A search of published and unpublished articles focused on those that met the following criteria:
The studies involved elementary (K-6) children identified as English language learners or language-minority (e.g., Hispanic) students
Schools or classrooms using each program had to be compared to randomly assigned or well-matched control groups
Study duration had to be at least 12 weeks
The language of instruction was the same in experimental and control classes
Outcome measures had to be reliable and valid assessments of the reading skills being
taught in all classes
The review placed particular emphasis on studies in which schools, teachers, or students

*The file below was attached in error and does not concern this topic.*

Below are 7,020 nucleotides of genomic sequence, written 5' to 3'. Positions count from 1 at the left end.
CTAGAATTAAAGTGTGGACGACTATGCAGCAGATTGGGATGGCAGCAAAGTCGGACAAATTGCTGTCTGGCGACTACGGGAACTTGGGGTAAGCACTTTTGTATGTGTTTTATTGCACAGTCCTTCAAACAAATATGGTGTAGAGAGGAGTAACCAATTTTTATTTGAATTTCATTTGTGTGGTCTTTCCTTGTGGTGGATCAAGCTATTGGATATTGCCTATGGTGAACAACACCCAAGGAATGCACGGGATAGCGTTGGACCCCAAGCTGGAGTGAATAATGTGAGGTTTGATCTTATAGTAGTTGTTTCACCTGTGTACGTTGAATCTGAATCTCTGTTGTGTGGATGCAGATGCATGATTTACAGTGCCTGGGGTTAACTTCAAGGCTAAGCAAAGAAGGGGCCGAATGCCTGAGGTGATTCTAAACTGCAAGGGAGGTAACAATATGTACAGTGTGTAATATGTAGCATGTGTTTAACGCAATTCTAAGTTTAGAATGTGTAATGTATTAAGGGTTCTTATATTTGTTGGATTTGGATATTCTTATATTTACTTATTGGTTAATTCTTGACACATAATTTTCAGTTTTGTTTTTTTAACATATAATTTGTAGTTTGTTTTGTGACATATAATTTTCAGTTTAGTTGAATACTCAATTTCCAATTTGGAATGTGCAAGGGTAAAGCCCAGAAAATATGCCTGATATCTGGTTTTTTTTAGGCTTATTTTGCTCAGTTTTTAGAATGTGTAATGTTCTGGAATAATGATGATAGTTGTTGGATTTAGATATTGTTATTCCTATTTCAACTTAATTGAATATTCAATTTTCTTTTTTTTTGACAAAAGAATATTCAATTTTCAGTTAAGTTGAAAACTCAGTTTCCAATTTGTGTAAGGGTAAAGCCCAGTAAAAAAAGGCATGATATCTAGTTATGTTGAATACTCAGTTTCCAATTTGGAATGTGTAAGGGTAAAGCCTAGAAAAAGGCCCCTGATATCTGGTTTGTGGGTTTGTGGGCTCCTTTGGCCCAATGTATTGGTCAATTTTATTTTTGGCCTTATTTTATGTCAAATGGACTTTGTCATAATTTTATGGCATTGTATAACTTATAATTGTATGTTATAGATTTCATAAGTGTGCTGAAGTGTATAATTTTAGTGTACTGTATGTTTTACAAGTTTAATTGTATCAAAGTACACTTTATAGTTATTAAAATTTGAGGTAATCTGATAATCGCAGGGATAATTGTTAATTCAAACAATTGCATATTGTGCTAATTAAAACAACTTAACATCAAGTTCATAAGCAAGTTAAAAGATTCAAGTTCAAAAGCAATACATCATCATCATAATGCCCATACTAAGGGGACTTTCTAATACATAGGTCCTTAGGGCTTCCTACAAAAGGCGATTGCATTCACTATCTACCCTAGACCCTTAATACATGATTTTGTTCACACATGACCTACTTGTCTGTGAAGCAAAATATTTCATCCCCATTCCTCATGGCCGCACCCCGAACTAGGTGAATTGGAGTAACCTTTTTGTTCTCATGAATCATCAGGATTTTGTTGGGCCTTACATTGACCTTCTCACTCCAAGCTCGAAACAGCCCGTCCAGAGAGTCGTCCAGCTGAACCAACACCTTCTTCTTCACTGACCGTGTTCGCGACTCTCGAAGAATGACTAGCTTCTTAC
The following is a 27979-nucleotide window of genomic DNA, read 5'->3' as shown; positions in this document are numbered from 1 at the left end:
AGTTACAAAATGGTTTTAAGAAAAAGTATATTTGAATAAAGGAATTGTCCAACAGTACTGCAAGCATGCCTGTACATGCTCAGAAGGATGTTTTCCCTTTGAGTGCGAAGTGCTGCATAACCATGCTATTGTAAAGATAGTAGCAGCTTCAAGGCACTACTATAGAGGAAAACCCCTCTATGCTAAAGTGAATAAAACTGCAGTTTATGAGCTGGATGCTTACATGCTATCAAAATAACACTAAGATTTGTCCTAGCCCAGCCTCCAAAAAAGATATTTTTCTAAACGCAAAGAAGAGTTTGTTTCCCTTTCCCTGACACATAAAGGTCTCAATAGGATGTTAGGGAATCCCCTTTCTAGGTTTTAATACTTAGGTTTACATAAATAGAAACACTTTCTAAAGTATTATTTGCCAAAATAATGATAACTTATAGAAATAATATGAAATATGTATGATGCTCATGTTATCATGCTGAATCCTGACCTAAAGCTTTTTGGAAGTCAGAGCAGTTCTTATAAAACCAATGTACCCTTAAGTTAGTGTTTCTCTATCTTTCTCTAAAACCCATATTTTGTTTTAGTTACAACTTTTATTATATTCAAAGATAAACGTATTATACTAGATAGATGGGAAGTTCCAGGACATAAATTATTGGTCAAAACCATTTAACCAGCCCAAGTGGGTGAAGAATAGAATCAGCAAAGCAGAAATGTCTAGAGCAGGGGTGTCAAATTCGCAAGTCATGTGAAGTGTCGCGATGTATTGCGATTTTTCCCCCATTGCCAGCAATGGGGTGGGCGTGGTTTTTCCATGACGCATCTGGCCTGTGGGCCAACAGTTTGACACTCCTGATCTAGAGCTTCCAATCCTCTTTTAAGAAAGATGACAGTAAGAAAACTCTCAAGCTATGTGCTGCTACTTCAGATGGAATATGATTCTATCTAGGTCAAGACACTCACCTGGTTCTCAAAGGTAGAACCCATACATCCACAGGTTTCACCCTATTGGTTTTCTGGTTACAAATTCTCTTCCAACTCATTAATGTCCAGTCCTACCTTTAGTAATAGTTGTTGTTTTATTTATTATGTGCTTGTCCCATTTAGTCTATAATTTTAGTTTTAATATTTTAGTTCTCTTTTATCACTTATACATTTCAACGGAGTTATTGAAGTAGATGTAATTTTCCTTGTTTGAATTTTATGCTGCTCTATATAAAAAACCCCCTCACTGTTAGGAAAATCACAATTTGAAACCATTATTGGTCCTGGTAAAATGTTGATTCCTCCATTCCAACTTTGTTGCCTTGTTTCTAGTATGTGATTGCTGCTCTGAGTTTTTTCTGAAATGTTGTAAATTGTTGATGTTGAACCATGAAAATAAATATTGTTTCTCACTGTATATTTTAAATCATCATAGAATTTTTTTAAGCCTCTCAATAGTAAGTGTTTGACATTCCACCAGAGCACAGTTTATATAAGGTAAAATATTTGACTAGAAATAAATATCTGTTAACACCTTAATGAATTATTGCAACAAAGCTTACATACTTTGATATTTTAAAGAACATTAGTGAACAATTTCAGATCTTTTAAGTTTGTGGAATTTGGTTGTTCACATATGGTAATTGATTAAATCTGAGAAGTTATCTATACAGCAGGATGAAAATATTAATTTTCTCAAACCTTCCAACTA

were assigned at random to experimental or control groups
Program Ratings Basis
Programs were rated according to the overall strength of the evidence supporting their effects on reading achievement. Effect size (ES) is the proportion of a standard deviation by which a treatment group exceeds a control group. Large studies are those involving a total of at least 10 classes or 250 students. The categories are as follows:
Strong Evidence of Effectiveness: At least one large or two small randomized studies with median ES= +0.20 or more.
Moderate Evidence of Effectiveness: At least two large or four small studies (randomized and matched) with median ES= +0.20 or more.
Limited Evidence of Effectiveness: At least one qualifying study with median ES=+0.10 or more.
No Impact: Studies show no significant differences.
N No Qualifying Studies: No studies met inclusion standards.
The Best Evidence Encyclopedia is a free web site created by the Johns Hopkins University School of Education’s Center for Data-Driven Reform in Education (CDDRE) under funding from the Institute of Education Sciences, U.S. Department of Education.